Reading Outside of Class

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SWBAT share where and when they read outside of class to extend reading outside of the boundaries of the classroom

Big Idea

Help students make a plan for "Reading Homework"

My Lens

By checking student reading logs I can tell that some students are not reading at home, while others are.  I of course understand some of the challenges my students face when it comes to reading homework.  My overarching goal is to instill a love for reading.  To achieve that goal, I need to organize the reading environment to extend beyond the boundaries of the classroom.  

I decided to have students share how they "fit" reading into  their lives outside of school using a discussion format.


The Discussion

20 minutes

All the students were sitting at their desks for this discussion.  This is somewhat unusual because normally we have discussions on the rug.  I decided to have them share at their desks because I was curious if students would be able to use a large group voice and talk loud enough for everyone to hear them.

I started by asking students to think about the question of how they fit reading into their lives outside of school.  After a minute of think time, I asked students to raise their hands when they were ready to share.

I called on a student who raised their hand.  The first student said that they read at home  after their little siblings had gone to bed because that is when it is quieter in their house.  I charted this on an anchor paper.  The next student said she reads in her room in bed.  Then when she wants to write post-its to capture her thinking, she gets up and writes at her desk.  I charted that and said you know most adults read in bed, too.  And continued by saying that usually when you go to bed it takes ahile to feel sleepy so reading in bed is a habit that many adults have developed.  The next student to share was very excited and added on that they read in bed, too.  He was eager to share that not only does he read in bed but he has a lap table that he uses.  He described it like the stand that he uses in instrumental music that holds his song book.  This got another student thinking, and he shared that his mom is working on getting him a small table that swings out from the wall that he is going to use to write on.  A couple of students said that they read in bed too, and that they use their night stand to hold their materials and to write on.  One student was excited to share that he sleeps in a loft and his bed is close to the ceiling and that he reads in bed and then uses the wall to store and write his post-its.  A girl then shared that her mom works until 11:00 p.m.  Since she is not home, she lists all the chores the kids have to do as well as their homework on a white board.  Everyone has to complete their chores and homework.  After that the oldest child who is 18, then calls the mom at work.  The mother then tells her where she has hidden the remote.  In their household the rule is "No T.V. until chores and homework is completed.  Hearing this, I remembered that all students received a whiteboard and whiteboard markers at the beginning of school in our supplies drive.  I reminded the students of this and encouraged them to set up their own whiteboard to help them complete their homework.  Another student shared that she always does her math homework while her mom is cooking dinner, then she reads in bed afterwards. A girl shared that she stays with her grandmother afterschool until her mom gets home.  Her grandmother always see that she does her homework.  She said this really works well because when she is home their are older step-siblings and they usually have their music on very loud in their rooms.  She continued to say that it would be very hard to read in her own house.  She also said that when she is at her dad's house she is not supposed to bring books because he doesn't want to be responsible for them.  At this point more, and more students chimed in with the obstacles they face with finding a quiet place to do homework.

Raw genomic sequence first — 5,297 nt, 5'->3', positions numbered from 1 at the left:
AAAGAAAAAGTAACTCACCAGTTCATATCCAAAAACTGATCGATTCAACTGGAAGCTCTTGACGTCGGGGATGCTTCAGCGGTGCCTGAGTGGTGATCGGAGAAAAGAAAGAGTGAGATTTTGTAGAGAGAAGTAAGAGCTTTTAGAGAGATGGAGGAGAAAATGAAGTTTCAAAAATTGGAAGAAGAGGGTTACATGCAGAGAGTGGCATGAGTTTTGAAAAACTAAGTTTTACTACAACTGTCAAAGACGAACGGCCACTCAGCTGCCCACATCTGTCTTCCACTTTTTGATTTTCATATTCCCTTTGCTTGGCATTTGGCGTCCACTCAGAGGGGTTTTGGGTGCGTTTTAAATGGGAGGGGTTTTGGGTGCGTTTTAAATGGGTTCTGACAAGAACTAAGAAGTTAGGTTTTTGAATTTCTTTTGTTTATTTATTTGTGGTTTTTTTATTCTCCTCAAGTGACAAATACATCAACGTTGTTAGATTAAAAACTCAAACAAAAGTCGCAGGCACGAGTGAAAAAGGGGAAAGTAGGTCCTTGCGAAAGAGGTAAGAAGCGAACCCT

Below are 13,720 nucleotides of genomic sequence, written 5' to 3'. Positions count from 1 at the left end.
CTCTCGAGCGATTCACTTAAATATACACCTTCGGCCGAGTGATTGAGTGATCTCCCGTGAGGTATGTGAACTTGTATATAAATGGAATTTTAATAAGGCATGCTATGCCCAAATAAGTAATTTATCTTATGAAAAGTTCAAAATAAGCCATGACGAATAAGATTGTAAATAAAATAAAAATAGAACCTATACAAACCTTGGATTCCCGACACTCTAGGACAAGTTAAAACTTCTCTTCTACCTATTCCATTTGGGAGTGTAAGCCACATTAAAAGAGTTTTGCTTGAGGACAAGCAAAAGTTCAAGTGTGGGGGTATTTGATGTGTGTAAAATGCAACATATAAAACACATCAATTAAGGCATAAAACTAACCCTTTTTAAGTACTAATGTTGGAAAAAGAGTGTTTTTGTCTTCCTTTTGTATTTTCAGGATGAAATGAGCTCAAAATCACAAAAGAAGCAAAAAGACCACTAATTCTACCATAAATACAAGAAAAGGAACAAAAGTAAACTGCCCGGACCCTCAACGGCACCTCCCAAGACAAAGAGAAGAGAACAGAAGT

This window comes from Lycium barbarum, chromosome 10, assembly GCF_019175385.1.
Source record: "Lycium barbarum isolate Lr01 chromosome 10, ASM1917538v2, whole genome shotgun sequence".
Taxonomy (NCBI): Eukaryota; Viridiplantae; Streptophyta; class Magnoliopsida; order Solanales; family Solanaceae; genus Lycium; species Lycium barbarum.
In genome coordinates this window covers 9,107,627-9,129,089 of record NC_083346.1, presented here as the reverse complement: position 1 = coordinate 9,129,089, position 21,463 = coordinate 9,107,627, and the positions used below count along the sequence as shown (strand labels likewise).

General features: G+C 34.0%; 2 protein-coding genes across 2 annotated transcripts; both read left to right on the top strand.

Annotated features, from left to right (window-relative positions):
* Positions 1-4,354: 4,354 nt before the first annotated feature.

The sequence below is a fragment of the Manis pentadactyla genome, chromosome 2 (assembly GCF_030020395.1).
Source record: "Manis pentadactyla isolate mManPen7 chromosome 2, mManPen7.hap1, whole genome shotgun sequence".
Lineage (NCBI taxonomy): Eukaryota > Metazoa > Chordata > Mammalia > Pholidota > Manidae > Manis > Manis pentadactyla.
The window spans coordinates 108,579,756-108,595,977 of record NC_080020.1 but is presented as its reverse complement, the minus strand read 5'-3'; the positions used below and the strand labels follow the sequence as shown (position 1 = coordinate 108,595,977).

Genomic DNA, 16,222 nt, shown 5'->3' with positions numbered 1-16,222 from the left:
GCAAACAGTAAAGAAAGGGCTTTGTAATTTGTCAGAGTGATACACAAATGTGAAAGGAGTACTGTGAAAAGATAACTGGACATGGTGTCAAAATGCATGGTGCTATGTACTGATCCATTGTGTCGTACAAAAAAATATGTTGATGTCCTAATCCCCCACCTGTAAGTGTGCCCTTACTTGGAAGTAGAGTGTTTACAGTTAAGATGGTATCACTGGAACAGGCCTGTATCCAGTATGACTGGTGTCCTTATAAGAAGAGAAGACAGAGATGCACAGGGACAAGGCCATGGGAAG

Many of my students live in extended family households and it is hard for them to have a space of their own.  One student shared that he doesn't like to read because he has to be in his bedroom doing his homework while his mom is watching TV.  He would rather be with her doing that.  He went on to say that he likes when he goes to his grandma's house because she reads with him and helps him with his homework.  We also talked about reading on the metro.  Several students talked about seeing people reading on the busses.  Another student got very excited when he remembered a trip to Tacoma he took on The Sounder.  He described how he read and how great it was because it was so quiet and he saw other people reading, too.

I next led the discussion in the direction of who has grandparents who support their learning.  About half of the students do.  Open House is coming up so I will make sure I touch on the importance of having a place for homework and reading.

As students raised their hand to talk, I stood across the room and reminded them to talk loud enough for me and the student who I was standing behind to hear them.  This was very successful in getting students to share with a loud enough voice.  They were willing to be heard because what they had a chance to say was important to them.